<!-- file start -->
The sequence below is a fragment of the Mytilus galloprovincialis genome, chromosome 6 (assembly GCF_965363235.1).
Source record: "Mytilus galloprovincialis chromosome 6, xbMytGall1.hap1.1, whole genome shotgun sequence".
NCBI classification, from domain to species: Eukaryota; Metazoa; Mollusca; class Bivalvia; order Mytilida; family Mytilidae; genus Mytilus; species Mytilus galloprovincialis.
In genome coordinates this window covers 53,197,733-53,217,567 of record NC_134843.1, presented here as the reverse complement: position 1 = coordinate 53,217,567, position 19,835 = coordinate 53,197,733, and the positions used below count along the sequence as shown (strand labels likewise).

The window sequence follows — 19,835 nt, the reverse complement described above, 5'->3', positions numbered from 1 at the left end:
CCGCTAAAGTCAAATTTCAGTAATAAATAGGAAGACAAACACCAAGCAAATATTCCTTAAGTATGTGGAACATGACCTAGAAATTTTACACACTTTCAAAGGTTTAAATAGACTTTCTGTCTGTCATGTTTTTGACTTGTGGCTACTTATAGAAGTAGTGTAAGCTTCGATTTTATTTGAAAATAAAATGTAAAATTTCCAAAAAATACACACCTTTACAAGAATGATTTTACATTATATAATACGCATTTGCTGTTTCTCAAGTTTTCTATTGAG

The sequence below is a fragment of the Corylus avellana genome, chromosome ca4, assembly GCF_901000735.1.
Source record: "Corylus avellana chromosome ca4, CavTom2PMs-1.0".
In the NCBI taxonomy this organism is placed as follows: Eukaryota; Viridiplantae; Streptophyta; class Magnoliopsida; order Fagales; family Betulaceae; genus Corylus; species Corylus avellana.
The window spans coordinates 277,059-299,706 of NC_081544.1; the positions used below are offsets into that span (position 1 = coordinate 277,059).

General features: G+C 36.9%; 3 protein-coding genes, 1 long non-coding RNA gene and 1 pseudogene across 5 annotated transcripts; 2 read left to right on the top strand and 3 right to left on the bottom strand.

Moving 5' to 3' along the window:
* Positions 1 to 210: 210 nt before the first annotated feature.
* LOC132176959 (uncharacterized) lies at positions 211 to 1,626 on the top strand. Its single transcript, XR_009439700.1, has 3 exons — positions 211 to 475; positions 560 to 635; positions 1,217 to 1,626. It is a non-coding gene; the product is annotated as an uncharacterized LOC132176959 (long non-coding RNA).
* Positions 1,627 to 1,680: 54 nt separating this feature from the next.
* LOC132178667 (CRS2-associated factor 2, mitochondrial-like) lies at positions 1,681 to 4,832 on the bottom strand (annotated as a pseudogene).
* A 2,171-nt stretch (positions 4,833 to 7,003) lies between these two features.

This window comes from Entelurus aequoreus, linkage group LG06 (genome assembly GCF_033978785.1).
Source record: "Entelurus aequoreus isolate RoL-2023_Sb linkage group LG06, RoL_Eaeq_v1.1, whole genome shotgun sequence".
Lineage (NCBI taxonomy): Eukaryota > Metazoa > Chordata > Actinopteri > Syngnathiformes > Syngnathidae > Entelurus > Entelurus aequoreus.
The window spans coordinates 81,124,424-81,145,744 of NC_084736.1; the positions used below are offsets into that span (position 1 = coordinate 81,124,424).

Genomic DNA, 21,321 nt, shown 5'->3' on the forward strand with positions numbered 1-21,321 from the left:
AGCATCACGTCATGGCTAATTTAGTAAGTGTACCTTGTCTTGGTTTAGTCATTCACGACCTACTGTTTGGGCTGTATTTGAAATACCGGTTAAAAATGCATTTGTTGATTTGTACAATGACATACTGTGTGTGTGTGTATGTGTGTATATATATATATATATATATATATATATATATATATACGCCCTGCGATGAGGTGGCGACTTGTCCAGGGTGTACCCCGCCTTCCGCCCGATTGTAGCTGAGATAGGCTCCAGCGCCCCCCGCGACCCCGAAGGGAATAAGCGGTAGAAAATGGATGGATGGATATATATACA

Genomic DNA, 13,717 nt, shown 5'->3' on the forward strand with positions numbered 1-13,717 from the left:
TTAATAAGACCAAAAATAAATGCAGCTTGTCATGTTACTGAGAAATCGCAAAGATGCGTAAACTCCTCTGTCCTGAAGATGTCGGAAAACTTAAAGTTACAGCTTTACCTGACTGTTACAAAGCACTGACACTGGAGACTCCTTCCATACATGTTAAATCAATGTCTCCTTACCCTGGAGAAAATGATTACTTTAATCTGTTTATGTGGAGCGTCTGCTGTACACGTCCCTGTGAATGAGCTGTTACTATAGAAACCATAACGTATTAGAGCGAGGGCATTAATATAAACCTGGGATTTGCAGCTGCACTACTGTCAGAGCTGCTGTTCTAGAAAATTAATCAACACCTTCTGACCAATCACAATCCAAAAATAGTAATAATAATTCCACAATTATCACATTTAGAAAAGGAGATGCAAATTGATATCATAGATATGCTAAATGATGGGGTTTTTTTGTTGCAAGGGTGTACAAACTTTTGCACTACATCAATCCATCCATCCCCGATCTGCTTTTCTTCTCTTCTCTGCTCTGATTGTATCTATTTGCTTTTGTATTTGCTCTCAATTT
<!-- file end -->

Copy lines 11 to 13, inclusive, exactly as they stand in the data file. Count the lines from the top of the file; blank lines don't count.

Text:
General features: G+C 36.9%; 3 protein-coding genes, 1 long non-coding RNA gene and 1 pseudogene across 5 annotated transcripts; 2 read left to right on the top strand and 3 right to left on the bottom strand.

Moving 5' to 3' along the window:
* Positions 1 to 210: 210 nt before the first annotated feature.